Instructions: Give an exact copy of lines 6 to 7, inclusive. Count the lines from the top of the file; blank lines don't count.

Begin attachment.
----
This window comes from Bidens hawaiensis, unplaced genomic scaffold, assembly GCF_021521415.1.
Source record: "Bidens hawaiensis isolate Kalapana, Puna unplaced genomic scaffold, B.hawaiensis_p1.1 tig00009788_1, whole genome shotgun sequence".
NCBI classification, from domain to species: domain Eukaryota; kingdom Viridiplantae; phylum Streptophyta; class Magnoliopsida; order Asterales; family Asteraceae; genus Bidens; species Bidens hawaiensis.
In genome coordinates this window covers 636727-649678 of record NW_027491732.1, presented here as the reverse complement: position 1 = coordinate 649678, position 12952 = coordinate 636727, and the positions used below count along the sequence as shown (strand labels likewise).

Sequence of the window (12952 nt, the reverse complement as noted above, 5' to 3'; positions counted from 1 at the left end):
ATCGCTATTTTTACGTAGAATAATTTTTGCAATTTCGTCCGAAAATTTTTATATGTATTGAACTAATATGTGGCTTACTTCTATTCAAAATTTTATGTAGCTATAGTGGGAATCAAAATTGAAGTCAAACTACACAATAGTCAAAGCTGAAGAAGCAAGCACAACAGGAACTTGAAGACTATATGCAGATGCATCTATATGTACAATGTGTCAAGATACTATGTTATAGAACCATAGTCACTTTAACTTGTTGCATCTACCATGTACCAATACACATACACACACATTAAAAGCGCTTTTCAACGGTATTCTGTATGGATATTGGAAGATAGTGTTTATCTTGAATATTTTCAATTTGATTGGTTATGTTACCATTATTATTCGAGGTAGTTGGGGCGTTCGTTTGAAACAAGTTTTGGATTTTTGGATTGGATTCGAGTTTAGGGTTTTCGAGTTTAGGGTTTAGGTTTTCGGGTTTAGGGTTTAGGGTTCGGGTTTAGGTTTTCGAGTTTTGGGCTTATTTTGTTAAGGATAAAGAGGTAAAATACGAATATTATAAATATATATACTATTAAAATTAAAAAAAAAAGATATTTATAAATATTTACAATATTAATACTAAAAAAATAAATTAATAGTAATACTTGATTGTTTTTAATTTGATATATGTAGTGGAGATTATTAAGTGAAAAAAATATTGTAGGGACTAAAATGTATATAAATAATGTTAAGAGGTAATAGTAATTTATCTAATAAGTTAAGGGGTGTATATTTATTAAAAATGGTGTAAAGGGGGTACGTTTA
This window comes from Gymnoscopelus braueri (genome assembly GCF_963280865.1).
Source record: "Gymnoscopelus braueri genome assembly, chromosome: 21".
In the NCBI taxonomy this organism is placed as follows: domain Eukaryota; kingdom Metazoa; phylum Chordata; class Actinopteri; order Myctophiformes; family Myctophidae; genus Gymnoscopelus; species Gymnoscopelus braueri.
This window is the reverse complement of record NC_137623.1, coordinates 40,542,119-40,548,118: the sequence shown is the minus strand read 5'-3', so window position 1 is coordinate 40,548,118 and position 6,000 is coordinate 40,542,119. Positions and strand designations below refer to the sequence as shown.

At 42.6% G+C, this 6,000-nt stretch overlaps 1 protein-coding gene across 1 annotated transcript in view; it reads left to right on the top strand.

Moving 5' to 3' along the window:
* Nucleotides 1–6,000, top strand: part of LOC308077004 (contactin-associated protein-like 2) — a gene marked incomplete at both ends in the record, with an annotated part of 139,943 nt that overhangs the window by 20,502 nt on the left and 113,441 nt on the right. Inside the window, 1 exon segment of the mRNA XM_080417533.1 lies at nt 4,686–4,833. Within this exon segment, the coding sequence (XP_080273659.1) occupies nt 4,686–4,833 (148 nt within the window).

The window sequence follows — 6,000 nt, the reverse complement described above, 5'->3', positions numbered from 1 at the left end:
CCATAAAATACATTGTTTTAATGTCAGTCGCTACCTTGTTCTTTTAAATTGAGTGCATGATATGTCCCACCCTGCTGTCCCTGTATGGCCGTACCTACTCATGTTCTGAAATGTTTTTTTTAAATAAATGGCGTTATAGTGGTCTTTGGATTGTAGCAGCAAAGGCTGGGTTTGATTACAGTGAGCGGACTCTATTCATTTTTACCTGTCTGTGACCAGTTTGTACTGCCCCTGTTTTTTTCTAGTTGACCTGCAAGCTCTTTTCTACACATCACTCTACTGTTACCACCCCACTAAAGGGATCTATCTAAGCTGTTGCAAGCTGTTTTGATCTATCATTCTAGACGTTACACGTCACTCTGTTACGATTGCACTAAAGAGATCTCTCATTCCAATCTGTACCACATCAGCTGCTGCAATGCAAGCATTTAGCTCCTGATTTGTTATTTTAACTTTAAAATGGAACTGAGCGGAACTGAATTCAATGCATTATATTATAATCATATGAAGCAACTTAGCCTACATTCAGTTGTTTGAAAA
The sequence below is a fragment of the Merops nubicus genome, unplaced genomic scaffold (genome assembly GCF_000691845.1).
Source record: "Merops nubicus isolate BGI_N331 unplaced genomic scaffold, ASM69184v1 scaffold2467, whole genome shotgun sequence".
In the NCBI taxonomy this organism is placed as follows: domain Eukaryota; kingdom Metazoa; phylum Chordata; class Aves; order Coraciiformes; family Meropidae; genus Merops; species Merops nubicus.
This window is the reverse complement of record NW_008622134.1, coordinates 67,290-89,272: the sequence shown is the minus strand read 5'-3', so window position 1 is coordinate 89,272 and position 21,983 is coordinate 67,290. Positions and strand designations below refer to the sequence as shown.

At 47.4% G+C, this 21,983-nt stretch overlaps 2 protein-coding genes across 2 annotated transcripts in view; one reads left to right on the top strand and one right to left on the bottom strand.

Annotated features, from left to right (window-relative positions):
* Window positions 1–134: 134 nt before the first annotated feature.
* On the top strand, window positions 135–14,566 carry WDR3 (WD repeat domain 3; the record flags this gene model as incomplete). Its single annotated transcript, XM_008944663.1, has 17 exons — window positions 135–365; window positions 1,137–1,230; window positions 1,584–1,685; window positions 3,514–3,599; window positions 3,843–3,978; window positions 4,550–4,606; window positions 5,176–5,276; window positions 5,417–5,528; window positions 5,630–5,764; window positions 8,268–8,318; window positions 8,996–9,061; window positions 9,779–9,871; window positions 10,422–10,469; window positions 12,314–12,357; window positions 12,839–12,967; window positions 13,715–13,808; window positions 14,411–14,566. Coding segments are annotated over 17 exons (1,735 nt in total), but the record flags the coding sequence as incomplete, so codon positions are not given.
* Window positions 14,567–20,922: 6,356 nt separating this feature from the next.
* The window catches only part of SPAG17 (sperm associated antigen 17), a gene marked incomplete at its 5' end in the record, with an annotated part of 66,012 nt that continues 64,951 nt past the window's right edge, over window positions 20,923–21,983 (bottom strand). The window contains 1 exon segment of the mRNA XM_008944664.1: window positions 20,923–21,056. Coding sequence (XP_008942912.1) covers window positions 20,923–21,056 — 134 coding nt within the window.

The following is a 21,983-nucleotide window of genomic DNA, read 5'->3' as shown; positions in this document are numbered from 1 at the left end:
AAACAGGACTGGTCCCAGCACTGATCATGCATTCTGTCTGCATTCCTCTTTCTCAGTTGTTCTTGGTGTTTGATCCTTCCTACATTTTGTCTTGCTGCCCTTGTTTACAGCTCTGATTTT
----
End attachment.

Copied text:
ATCGCTATTTTTACGTAGAATAATTTTTGCAATTTCGTCCGAAAATTTTTATATGTATTGAACTAATATGTGGCTTACTTCTATTCAAAATTTTATGTAGCTATAGTGGGAATCAAAATTGAAGTCAAACTACACAATAGTCAAAGCTGAAGAAGCAAGCACAACAGGAACTTGAAGACTATATGCAGATGCATCTATATGTACAATGTGTCAAGATACTATGTTATAGAACCATAGTCACTTTAACTTGTTGCATCTACCATGTACCAATACACATACACACACATTAAAAGCGCTTTTCAACGGTATTCTGTATGGATATTGGAAGATAGTGTTTATCTTGAATATTTTCAATTTGATTGGTTATGTTACCATTATTATTCGAGGTAGTTGGGGCGTTCGTTTGAAACAAGTTTTGGATTTTTGGATTGGATTCGAGTTTAGGGTTTTCGAGTTTAGGGTTTAGGTTTTCGGGTTTAGGGTTTAGGGTTCGGGTTTAGGTTTTCGAGTTTTGGGCTTATTTTGTTAAGGATAAAGAGGTAAAATACGAATATTATAAATATATATACTATTAAAATTAAAAAAAAAAGATATTTATAAATATTTACAATATTAATACTAAAAAAATAAATTAATAGTAATACTTGATTGTTTTTAATTTGATATATGTAGTGGAGATTATTAAGTGAAAAAAATATTGTAGGGACTAAAATGTATATAAATAATGTTAAGAGGTAATAGTAATTTATCTAATAAGTTAAGGGGTGTATATTTATTAAAAATGGTGTAAAGGGGGTACGTTTA
This window comes from Gymnoscopelus braueri (genome assembly GCF_963280865.1).